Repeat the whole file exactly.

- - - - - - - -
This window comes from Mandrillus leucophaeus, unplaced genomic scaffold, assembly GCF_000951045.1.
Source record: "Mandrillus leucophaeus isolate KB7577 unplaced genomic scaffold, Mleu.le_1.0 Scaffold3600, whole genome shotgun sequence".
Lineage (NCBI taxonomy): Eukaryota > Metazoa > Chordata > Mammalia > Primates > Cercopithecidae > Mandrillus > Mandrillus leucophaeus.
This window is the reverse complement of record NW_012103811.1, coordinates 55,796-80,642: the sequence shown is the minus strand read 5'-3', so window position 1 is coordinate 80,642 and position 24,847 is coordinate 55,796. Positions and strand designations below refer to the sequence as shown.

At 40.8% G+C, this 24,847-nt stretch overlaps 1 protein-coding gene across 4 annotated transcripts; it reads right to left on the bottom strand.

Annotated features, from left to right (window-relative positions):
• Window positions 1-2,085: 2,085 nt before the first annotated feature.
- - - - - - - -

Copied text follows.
This window comes from Mandrillus leucophaeus, unplaced genomic scaffold, assembly GCF_000951045.1.
Source record: "Mandrillus leucophaeus isolate KB7577 unplaced genomic scaffold, Mleu.le_1.0 Scaffold3600, whole genome shotgun sequence".
Lineage (NCBI taxonomy): Eukaryota > Metazoa > Chordata > Mammalia > Primates > Cercopithecidae > Mandrillus > Mandrillus leucophaeus.
This window is the reverse complement of record NW_012103811.1, coordinates 55,796-80,642: the sequence shown is the minus strand read 5'-3', so window position 1 is coordinate 80,642 and position 24,847 is coordinate 55,796. Positions and strand designations below refer to the sequence as shown.

At 40.8% G+C, this 24,847-nt stretch overlaps 1 protein-coding gene across 4 annotated transcripts; it reads right to left on the bottom strand.

Annotated features, from left to right (window-relative positions):
• Window positions 1-2,085: 2,085 nt before the first annotated feature.